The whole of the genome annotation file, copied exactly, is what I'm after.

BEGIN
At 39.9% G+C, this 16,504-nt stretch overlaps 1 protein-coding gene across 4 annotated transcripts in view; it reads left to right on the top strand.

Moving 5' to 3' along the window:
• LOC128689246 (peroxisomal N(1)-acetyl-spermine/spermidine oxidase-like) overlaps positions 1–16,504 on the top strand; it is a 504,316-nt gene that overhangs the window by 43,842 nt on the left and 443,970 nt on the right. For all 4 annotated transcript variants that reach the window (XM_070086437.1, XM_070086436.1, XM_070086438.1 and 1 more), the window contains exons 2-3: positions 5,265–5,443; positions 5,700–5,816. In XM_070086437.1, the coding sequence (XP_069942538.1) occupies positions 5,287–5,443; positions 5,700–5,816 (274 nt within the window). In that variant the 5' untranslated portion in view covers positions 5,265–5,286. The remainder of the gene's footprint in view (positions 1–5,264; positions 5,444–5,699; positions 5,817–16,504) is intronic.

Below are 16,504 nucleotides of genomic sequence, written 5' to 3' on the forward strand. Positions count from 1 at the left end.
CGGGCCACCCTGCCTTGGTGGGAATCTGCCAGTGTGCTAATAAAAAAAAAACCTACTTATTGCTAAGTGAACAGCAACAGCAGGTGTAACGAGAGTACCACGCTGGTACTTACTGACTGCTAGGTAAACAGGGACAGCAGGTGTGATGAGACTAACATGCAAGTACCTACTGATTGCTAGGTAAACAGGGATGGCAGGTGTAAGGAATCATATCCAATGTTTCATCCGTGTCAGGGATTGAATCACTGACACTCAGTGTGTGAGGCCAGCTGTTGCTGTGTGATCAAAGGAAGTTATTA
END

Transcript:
At 39.9% G+C, this 16,504-nt stretch overlaps 1 protein-coding gene across 4 annotated transcripts in view; it reads left to right on the top strand.

Moving 5' to 3' along the window:
• LOC128689246 (peroxisomal N(1)-acetyl-spermine/spermidine oxidase-like) overlaps positions 1–16,504 on the top strand; it is a 504,316-nt gene that overhangs the window by 43,842 nt on the left and 443,970 nt on the right. For all 4 annotated transcript variants that reach the window (XM_070086437.1, XM_070086436.1, XM_070086438.1 and 1 more), the window contains exons 2-3: positions 5,265–5,443; positions 5,700–5,816. In XM_070086437.1, the coding sequence (XP_069942538.1) occupies positions 5,287–5,443; positions 5,700–5,816 (274 nt within the window). In that variant the 5' untranslated portion in view covers positions 5,265–5,286. The remainder of the gene's footprint in view (positions 1–5,264; positions 5,444–5,699; positions 5,817–16,504) is intronic.

Below are 16,504 nucleotides of genomic sequence, written 5' to 3' on the forward strand. Positions count from 1 at the left end.
CGGGCCACCCTGCCTTGGTGGGAATCTGCCAGTGTGCTAATAAAAAAAAAACCTACTTATTGCTAAGTGAACAGCAACAGCAGGTGTAACGAGAGTACCACGCTGGTACTTACTGACTGCTAGGTAAACAGGGACAGCAGGTGTGATGAGACTAACATGCAAGTACCTACTGATTGCTAGGTAAACAGGGATGGCAGGTGTAAGGAATCATATCCAATGTTTCATCCGTGTCAGGGATTGAATCACTGACACTCAGTGTGTGAGGCCAGCTGTTGCTGTGTGATCAAAGGAAGTTATTA